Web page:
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Lyon County Times.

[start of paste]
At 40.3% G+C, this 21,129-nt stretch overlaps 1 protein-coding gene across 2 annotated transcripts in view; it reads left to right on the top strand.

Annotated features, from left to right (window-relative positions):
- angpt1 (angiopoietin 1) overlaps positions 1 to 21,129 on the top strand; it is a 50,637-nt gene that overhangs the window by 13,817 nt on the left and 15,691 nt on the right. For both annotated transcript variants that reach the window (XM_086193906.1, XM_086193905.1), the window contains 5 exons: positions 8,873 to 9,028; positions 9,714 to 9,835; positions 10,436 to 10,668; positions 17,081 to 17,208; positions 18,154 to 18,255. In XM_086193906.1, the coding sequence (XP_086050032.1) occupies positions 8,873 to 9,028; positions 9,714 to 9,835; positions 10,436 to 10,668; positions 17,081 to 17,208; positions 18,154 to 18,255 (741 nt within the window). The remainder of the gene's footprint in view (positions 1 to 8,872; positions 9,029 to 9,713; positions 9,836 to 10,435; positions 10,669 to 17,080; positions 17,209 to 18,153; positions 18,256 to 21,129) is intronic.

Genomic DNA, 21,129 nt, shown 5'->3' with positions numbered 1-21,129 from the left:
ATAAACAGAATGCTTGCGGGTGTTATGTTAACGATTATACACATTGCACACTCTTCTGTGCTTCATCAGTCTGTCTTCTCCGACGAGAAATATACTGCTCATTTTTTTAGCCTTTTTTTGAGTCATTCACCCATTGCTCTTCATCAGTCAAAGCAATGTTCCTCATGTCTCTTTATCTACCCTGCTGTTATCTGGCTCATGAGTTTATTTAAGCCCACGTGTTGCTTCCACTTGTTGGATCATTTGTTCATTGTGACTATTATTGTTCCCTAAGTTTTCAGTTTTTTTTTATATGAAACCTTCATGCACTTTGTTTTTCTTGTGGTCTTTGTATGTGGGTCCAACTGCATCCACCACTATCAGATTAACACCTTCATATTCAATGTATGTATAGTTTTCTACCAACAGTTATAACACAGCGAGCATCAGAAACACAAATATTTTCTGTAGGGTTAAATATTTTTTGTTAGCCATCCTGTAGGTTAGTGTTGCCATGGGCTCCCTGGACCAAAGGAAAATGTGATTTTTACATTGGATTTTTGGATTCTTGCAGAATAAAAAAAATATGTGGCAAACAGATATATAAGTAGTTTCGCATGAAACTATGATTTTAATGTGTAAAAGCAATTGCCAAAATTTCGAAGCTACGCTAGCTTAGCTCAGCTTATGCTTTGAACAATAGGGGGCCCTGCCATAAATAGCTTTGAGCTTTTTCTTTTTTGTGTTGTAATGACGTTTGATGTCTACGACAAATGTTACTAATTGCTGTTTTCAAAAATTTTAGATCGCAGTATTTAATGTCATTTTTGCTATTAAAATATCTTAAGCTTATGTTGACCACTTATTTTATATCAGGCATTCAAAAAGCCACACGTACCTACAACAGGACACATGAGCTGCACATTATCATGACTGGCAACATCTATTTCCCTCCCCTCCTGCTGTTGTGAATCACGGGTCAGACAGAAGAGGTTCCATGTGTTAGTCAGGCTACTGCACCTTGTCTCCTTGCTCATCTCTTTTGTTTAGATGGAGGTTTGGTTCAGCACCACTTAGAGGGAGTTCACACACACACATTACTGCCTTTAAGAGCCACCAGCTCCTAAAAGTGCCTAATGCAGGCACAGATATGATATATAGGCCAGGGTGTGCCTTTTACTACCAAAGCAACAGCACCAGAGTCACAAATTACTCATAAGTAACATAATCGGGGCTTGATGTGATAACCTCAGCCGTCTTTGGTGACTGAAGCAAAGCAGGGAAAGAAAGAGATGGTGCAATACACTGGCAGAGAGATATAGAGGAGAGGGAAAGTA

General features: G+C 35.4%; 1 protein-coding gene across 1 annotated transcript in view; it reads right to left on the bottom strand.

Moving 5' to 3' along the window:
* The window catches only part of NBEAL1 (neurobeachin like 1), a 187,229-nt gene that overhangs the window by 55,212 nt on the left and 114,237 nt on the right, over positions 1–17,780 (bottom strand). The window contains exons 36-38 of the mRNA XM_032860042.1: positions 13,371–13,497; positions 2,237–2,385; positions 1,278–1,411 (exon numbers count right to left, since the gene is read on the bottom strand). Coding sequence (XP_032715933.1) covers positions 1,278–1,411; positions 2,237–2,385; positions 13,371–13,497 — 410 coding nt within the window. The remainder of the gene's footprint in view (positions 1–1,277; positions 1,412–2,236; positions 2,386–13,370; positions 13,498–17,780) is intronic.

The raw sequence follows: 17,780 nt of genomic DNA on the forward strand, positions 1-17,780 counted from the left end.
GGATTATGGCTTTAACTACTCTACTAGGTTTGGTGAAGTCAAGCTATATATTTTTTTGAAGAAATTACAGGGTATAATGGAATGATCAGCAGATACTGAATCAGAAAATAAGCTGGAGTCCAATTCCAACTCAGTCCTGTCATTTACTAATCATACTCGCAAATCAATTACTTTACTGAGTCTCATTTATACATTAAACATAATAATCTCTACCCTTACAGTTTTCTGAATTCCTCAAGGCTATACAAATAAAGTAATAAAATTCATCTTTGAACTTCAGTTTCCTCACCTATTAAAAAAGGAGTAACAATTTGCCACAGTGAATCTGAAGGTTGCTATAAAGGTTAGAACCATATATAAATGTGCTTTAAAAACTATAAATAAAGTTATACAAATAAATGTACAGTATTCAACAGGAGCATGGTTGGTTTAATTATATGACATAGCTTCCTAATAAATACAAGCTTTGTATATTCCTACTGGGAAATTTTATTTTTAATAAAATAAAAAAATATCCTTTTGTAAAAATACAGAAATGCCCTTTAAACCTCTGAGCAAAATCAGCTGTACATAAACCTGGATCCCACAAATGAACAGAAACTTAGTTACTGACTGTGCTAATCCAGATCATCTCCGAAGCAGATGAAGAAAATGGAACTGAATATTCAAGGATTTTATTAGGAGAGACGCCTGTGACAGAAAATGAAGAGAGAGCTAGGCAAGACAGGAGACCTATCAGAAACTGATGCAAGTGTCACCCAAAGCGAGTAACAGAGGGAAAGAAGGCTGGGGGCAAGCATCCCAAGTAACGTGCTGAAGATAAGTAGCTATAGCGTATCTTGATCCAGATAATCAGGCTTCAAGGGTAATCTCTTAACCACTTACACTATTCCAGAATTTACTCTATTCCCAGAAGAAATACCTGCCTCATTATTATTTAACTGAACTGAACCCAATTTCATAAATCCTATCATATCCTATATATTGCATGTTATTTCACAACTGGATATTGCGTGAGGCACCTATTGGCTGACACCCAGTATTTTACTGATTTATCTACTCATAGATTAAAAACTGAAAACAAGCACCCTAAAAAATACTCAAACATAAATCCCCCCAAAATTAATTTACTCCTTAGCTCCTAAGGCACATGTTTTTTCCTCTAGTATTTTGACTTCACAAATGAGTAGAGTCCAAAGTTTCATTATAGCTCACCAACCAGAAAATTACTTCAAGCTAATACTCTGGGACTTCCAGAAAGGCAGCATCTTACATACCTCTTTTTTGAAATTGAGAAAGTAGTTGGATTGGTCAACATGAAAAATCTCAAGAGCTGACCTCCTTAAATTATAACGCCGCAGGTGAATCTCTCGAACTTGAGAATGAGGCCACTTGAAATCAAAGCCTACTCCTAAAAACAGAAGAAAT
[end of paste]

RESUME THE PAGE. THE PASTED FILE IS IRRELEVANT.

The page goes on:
VoI XLVt. Yerington, Nevada, Saturday, March 12, 1904. No. 1 /. LYON COUNTY TIMES. Published every Saturday rooming by p. W. PAinBAKTKS EDITOR AND PROPRIETOR. TERM8 : Per year.$ 3 00 Per six months. 1 75 Single copies. 10 Yearly subscriptions must be paid for in advance. OFFICIAL DIRECTORY. 4 nlteil Mtate* Governnieni. President. Theodore Roosevelt Secretary of State. .John Hay Secretary of Treasury.John W Shaw Secretary of War .Elihu Root Secretary of Navy- William Moody Postmaster General. Henry C. Payne Secretary of Interior.Ethan A. Hitchcock Attorney-General. ...... P. C. Knox Secretary of Agriculture .James WiUon Secretary of Commerce Geo. B. Corteiyou Slate of \evuAa. United States . Wm. M. Stewart Senators i - .F. G. Newlands Congressman. C. L>. Van I Mixer Governor . John Sparks Lieutenant Governor Lemuel Allen 4... C. H. Belknap fudges of Supreme Court < A. L Fitzgerald f... G. F. Talbot state Treasu rer . I). M. Ryan Secretary of State .W. G. Douglass State Controller . ... S P. Davis Attorney General ... J. G. Sweeney Surveyor General E. D. Kelley state Printer .A Maute Supt. Public Instruction. .Orvis Ring (. M A Murphy t . Peter Breen District Judges \ . . H. F. Curler | (». S. Brown M s. Honiiifield Judge of District Court M. A. Murphy Ht.tte Senator John B. Gallagher .. 1 Kd Whltacre \iaemblymen j .j. j. winn Sheriff and Assessor ...D. P. Kan lai) Clerk and Treasurer l>. W. Melarkey Auditor and Recorder. _K W. Downey District Attorney.John Lothrop Public Administrator.0. c Braun 1 (tinex. terra)..W K. Penrose County Corn’s ' (I term) .<’ c. Turner ' (s. term) Byron (rules SEWSPA PEL LA M 1 Subscribers who do not give express notice to • be contrary are considered as wishing to continue their subscription * I f subscribers order the discontinuance of their periodicals, the publisher may continue to send 'hem until all arrears are paid. ■ If subscribers neglect or refuse to take their pe riodicals from the ojtlce to ivhich they are directed, fhn/ are held responsible till they hare settled their bill and ordered their paper discontinued. i If subscribers move to other places without < informin'/ the publisher, and the paper is sent to the ‘ rmer direction, they are held responsible. & The courts have decided that refusing to take ueriodicals from the s/tice, or rrmoving and leaving them uncalled for, is prima facie evidence of inten tional fraud. f. Any person who receives a newspaper and makes use of it, whether he has subscribed for it or not, is held in law as a subscriber. 7. The Postmaster who neglect* to <rive the legal notice of the neglect of a person to take from the of fice the news paver addressed to him *’■# liable to the onblisher for the subscription prici. J. I). Colli ns BLACKSMITH, WAGON-MAKER, HORSBSHORR, Upper Main Street. Yerlngton, Nev. Repairing ot all kinds done promptly and well and at reasonable rales. I make a specialty of Wagon Making & Repairing for Teamsters. 1061 li&iET 8T., Ill FRAiuSlO, CiL. 7 The I*arL>ett Anatomical Museum In the fil World. Weaknesses or any ontra.t. d v disease parttlrely eared by the oldest A Specialist on the Const Est. 36 years W OR. 40R0AN-DISEASES0F MEN * ■ I LI • thoroughly eradicated from system without the use ofB.reary V TrasM* fitted by an Espert R«dt- a Ml rare for Haptarr. A quick and W radical cure for l»lle»a. Flsaure and A rtatulw. by Dr Jordan’s special pain V less methods. \ l ornu|ration free and strictly private Treatment per X *' nnlly or by letter A AwfMv# reve in every case \ i und rtiiken. Write for Book. rill.OIOPNV of A XtiiHIAUF., MAILUD FRBH. (A valuable book W , for men ) tailor write \ OH IORDAN S CO., IOBI Market 81. S F p AN UNPRECEDENTED CASE \ Thorough Research Being Made as to What Caused Will Whitten’s Death The death of William Whitten at the Monroe House, in Reno, February 25, from a shock re ceived from an electric light fix ture, has led to much investigation as to the cause of death. The re search is being carried on by Prof. J. ('«. Scrugham of the engineer ing department of the University of Nevada. There is no similar case on record and this investiga tion is for scientific reasons with a view to remedying the evil. Prof. Scrughftm is one of the foremost engineers in the West and through his efforts the scientific papers of the country will have several tech nical articles upon the death and circumstances that led to it. In an interview Prof. Scrugham said in part: The burns on both the hands indicate a grounded cir cuit through the metal washstand upon which the victim was lean ing. The investigation has prov en that there is no ground through this source at present, but at that time the conditions were entirely different, as a severe storm was in progress and the ground was satu rated with water. The test will be continued under these condit ions as soon as the weather per mits. The test for a ground circuit was made with a lamp, magnet and galvanometer. All of the tests show no ground at present. The wet weather still increases the chance for grounding the cir cuit. By grounding is meant the furnishing of a return path to the line through the ground by an outside conductor as the wash basin and the metal drainpipe in this instance. Death in cases of this kind are usually from heart disease, but the severe burns on the hands would indicate electrocution. As it re quires from 1700 to 1S00 volts to electrocute when used in cases of criminals, it is possible that a high induced static charge was the cause of death in this instance The shock was not received from the wire, as was generally sup posed. but from the brass on the end of the light bulb. Plus is one ot me very lew cases on record of death resulting from a shock on low potential sys tems. This line carried no volts. Another remarkable case is that of the death of a Brooklyn lineman, who was killed from 220 volts. This case was commented on by the electric journals. 'The investigation of this case will be continued until a satisfact ory solution lias been obtained. Immediately following this the work will be given in detail in a number of electrical engineering journal.—Journal. how tosettTe Wme\ICO Not All Sunshine tor Those Who Desire to Make Homes In That Country. The following is from United States Counsul Lespinasse,of Tux pam, Mexico: In reply to many letters receiv ed from professional men, clerks and mechanics in different parts of the United States, 1 deem it advisable to state that the first and all-important point for any one wishing to settle in Mexico is to be able to speak the Spanish language, otherwise his chances of meeting with success are small. Although this may not apply with equal force to the farmer, who necessarily is not dependent to so great an extent as professional men and mechanics on a knowl edge of the language in order to succeed, still, even to the farmer it is a very desirable acquisition. Furthermore, all who come to Mexico should have at least $r,ooo to $2,000 in gold. They will then be in a condition to investigate and study the people and the country. At the first glance hun dreds of apparently profitable op portunities present themselves to the new-comer, but if he is wise he will actually remain investiga ting for six months to familiarize himself with the commercial and social conditions which may exist where he proposes to locate. This may seem an exaggeration, but even a year would be still more advantageous, if it were possible to remain idle for that length of time. I here is much on the sur face that appears seductive, but hasty investments are generally disastrous. To this hundreds can testify who hrve plunged thought lessly into enterprises concerning which they had no previous ex perience or knowledge. Newcom ers should make haste slowly, identify themselves with people of all classes and nurse their capital in order to increase it an hundred fold. This is possible since ready | money commands an enormous in terest, when judiciously invested j and protected by the valuable knowledge gained during the pro | bationary period mentioned. RAILROAD ON PAPER j It is Possible That Smith and Mason Val ues May be Traversed. The press dispatches are again | industriously projecting a railroad to traverse the fertile vallies of this county, as the following will show: It will be a short time only be fore an overland railroad will trav j el El Dorado county, Cal., from its ! western to its eastern border. The Sacramento and Placerville, is now the nucleus which will con nect with the trunk line of the Central Pacific somewhere in Ne vada. \\ here the new line will con nect with the Central Pacific in Nevada is not yet determined. A very rich country would be ex plored by passing through the val lies of the Walker River, the fer tile basin known as Smith Valley and Mason Valley, and thence through Churchill county, Nevada, and along the Carson Sink to the main line near Winnemucca. The shorter route but one which will open up nothing but tourist travel and lumber traffic would be along the western shores of Take Tahoe and thence down the Truckee river. The first route spoken of would certainly open up an agricultural section of vast proportions, also some very valuable mineral coun try. Such a route would come into Carson Valley from Placer ville, thence on through to Smith Valley and by one of several easy passes into the upper end of Ma son Valley. From here an easy route could be obtained to trav erse the length of this valley and thence on into Churchill county. Such a route would open up sev eral hundred thousand acres of agricultural country and some of the best virgin mineral country in the State. Besides it would be a means of affording cheap trans portation for fuel into the copper belt of this valley, which would be the means of again starting up the copper mining industry of this section. It is, of course, a little previous to contemplate a railroad of this kind, but when the agricultural sections are all furnished with water and sub-divided into eighty one hundred and sixty acre farms there is no doubt that a railroad will be constructed to follow, prac tically, the route above outlined. Great enterprises move slowly, but surely, and those who can now secure homes in these dis tricts and make a comfortable liv ing for a few years will in the years to come find that they acted wisely, for so sure as one day fol lows another our vallies will ere long be overrun by liome-seekers, property enhanced in value, and the man with a small farm will then find himself the possessor of ; a property which will yield him a nice income. . Ea&g Ces!s Too Much When the price paid is the mother’s health and happiness. The father doesn’t realize as he romps with the child what years of wifely suffering must be set against the baby’s laughter. Chronic invalidism is a high price to my lor the ] annul joy of maternity, yet it is at such a cost that many a woman becomes a mother. Such a price is too Ill 11C. 11 uctausc it is more than nature asks. By the use of Doctor Pierce’s Favorite Pre scription ma ternity is made practically painless, and a quick convale* ence is assured in almost ev ery case. "I am pleased to give my testis monv and wish I could find words strong enough to induce other suf ferers to use I>r. Pierce’s Favorite Prescription, ” wnte® Mrs. Weslev Guy of Kemptviiie. unt., *.ot 6. " For eight year* after my little boy wai born I suffered with female weakness, also sore ness in .>varies, especially on my right side, and pain in back. Was so miserable sometimes did not know what 1 was going to do. Tried several doctor but derived no benefit until I began using l)r, Pierce’s Favorite Prescription. Had only'used foui bottles, also some of Dr Pierce’* Antiseptic and Healing Suppositories, when 1 fell like another person. I recommend Dr. Pierce’s medicines to all my friends. If anyone wishes to write me I will gladly answer.” Dr. Pierce’s Favorite Prescription con tains no alcohol an<l is entirely free from opium, coco and all other narcotics. The dealer who offers a substitute for w Favorite Prescription ” does 90 to gain the little more profit paid on the sale of less meritorious medicines. His profit is your loss ; therefore, accept no sub stitute. Dr. Pierce’s Pleasant Pellets regulate the bowels. Nasal Catarrh quickly yields to treat ment by Ely’s Cream Palm, which is agree ! ably aromat i?. H :< received through the nostrils, clem es ■.*• ! heals the whole sur face m *:• '«• ’ ”>d.. Druggists sell th<- ; V;, r by mail, 10 1 ct uti:. 'i ‘ .. . i..v 4, aio to continue the treauaoiit. r .. ,, __,,,4. ■ parti..’. . , ■ ii!;' liquids i into ide ... ■ • ■-►. . * " ■■ .i ihal trou , ; lie ; ; Ci am Balm in liquid fo: .a, *»• -l. v.-.d lo known as Ely’s Liquid Ci - dll L ..ill. 1 lice including the •praying tube is 75 cents. Druggists or by iuuil. Thu liquid form embodies the med icinal properties of the solid preparation. Thousands Saved By DR. KING'S NEW DISCOVERY This wonderful medicine posi tively cures Consumption, Coughs Colds, Bronchitis, Asthma, Pneu monia, Hay Fever, Pleurisy, La Grippe, Hoarseness, Sore Throat, Croup and Whooping Cough. Every bottle guaranteed. No Cure. No Pay. Price 50o.&$l. Trial bottle free. Mill EjTATEI Bargains in Ranch and Town Property. E. H. WHITACRE, YERINGTON, NEVADA, Handles all kinds of Real Es tate propositions, Ranches, Water Rights, Mining Property, Town Lots, Etc. SPECIAL BARGAIN—A nice three room house in Craig's Addition; large lot and new adobe cellar. An excel lent bargain is offered purchaser of this property. COMMERCIAL HOTEL MRS. C. ROSS, LESSEE, YERINGTON, NEVADA. Clean, comfortable room.** furnished regular and transient customers. Tables supplied with the best the market affords. “••••••••** Rates, 81.00 Per Day. Large, commodious Sample Room for convenience of Commercial Men. Dayton Agency -OF THE VIRGINIA Undertaking Parlors, L. A. GUILD, Ag’t. Everything Requisite for First Class Funerals at REASONABLE RATES. Bodies prepared for shipment to any oart of the world. G. C. KUHN, "“IT" 65 South O st., (opp. McGnrns ) Virginia City* - Xevarta _I PROPRIETORS OK THE t'PPER MAIN STREET, Y orln Bton, Nevada. Wholesale and Retail dealers in Beef, Pork, Mutton, Lard, Home-Cured Bacon and Hams Sausages of all Kinds. -ItaENO^-^otTJlKA;. KSSm Lining j -tr NOW IN ITS 39th YEAR The leading mining periodical of the world, with the strongest editorial staff of any technical publication. Subscription $5.90 a year (including U. S.t Canadian, Mexican postage.) Sample copy free. Send for Book Catalogue. The Engineering and Mining Journal Ml Broadway. New York